I don’t have a lot of faith in most bullying programs in schools. Mainly because they focus on the children and not the families. I believe a lot of bullying is generated in homes where bullying occurs. We don’t realize it because bullying is part of our traditional parenting methods. We punish and threaten children to get them to do what we want. Isn’t that bullying? To many children it feels that way—somebody bigger and more powerful telling me what to do or else. When parents find out their child is bullying at school, what is the typical outcome? That child will be yelled at, lectured to, punished in some way—in other words, bullied. Bullying is an everyday occurrence in most homes. It’s a wonder we don’t have more bullies.
Not only are children bullied by their parents, but parents live in a world of bullies. Look at corporate America. It seems that the only way to get ahead these days is to be a bully among those competing for jobs. The media shows our children how all the time. Movies, Youtube, video games are all full of scenarios that show the success of bullies getting what they want.
We have to start at the foundation. We must engage in peaceful, empathic, accepting ways of parenting. That doesn’t mean accepting behavior no matter what. It means accepting the child, who he is and how he views his world, in order to connect and then have influence over his behavior. Everyone’s needs in the family are equally relevant. Problem solving means anyone can say, This isn’t working for me. How can we make it work for both/all of us?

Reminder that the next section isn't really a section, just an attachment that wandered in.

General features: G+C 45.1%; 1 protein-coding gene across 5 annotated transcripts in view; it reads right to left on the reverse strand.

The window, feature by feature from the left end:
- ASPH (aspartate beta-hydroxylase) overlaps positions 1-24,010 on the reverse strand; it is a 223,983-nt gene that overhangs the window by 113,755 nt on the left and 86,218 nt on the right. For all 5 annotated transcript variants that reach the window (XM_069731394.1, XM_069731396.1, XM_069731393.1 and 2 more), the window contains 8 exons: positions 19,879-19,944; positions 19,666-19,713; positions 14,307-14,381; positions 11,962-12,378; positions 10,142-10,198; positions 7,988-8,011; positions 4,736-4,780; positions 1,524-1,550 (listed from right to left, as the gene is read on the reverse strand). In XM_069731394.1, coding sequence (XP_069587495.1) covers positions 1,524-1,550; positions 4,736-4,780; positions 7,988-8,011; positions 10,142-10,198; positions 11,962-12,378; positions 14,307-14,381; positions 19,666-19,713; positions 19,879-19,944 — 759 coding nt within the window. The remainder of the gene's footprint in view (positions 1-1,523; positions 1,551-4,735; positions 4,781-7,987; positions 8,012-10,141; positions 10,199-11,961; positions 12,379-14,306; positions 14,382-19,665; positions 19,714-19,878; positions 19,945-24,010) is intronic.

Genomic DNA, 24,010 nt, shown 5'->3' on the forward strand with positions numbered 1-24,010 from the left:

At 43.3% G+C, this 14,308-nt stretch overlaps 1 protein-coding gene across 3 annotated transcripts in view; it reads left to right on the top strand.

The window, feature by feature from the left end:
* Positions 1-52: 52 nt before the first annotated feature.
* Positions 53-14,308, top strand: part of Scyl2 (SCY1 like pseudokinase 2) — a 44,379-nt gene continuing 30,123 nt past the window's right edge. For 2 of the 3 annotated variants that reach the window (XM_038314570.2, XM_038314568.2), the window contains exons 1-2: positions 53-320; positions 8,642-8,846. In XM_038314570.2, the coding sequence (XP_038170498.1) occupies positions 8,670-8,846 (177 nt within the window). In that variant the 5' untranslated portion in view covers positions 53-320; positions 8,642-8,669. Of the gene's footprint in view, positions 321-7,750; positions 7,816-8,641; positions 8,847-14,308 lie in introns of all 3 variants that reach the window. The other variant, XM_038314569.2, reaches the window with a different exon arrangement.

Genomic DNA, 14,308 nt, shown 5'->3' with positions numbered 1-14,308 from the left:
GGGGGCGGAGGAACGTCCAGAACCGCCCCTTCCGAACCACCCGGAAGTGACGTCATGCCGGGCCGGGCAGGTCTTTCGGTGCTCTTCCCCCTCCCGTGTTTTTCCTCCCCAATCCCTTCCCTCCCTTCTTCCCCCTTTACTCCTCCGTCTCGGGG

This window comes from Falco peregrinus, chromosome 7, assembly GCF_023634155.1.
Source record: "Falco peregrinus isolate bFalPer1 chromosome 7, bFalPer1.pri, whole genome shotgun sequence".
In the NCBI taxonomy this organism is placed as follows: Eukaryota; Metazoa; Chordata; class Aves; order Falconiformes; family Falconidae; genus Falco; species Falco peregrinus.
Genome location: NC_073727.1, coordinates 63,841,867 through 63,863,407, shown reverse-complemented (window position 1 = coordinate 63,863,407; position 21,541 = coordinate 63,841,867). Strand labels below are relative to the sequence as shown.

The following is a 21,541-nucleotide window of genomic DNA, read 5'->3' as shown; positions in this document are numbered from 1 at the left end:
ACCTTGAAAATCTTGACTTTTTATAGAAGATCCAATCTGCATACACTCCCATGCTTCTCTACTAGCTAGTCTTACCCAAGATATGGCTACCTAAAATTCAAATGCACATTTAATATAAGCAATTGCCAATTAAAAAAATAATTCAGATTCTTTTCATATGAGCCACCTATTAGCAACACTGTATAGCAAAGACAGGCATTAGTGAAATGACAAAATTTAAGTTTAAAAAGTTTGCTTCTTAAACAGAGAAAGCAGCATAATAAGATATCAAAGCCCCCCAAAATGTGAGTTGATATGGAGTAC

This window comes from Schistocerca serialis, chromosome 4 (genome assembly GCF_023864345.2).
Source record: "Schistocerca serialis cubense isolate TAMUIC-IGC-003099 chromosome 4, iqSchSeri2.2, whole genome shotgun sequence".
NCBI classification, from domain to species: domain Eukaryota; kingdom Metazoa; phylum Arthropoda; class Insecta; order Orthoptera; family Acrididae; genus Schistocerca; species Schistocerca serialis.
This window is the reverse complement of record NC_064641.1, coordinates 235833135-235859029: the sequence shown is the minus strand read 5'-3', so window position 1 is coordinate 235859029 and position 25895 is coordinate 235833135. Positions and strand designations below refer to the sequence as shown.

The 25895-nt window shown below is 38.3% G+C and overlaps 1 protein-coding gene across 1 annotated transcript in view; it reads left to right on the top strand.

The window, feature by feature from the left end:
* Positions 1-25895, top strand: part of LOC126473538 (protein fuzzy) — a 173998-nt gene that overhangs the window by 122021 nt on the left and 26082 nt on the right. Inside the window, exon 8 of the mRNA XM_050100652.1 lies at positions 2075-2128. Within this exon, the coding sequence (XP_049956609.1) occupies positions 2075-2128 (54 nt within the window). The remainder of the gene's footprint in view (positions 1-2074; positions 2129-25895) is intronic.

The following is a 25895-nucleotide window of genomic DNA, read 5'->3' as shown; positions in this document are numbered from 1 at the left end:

Siblings bully each other and parents freak out. There is a certain amount of sibling skirmishes that need to be allowed and worked out without parental involvement, but if true bullying is happening then intervention is needed—but not the traditional kind. Punishing or banishing the aggressor to her room only fuels her anger and determination. Parents can facilitate conflict resolution so children learn at home how to get their feelings out and heard and how to solve a problem in a way that no one loses. Children then learn how to get what they want but they learn how to do it while respecting and cooperating with the other.
We need to admit that families are at the root of bullying—not to be blamed for it but to take responsibility for the words and actions that influence young vulnerable minds. We have bought into the reward and punishment system of parenting, but our children haven’t—yet. We need to put an end to it and not until we do will we see an end to bullying.
Parents Who Belittle Their Kids May Be Raising Bullies.
Interviews with more than 1,400 teens revealed that those subjected to derisive parenting were more likely to develop dysregulated anger, which is often a sign of difficulty controlling emotions and puts teenagers at a higher risk for both bullying and for becoming bully victims. Study senior author Dr. Daniel Dickson writes, “Implications from our study are far-reaching: Practitioners and parents should be informed of the potential long-term costs of sometimes seemingly harmless parenting behaviors such as belittlement and sarcasm… Parents must be reminded of their influence on adolescents’ emotions and should take steps to ensure that adolescents do not feel ridiculed at home.”
Journal of Youth and Adolescence, July 2019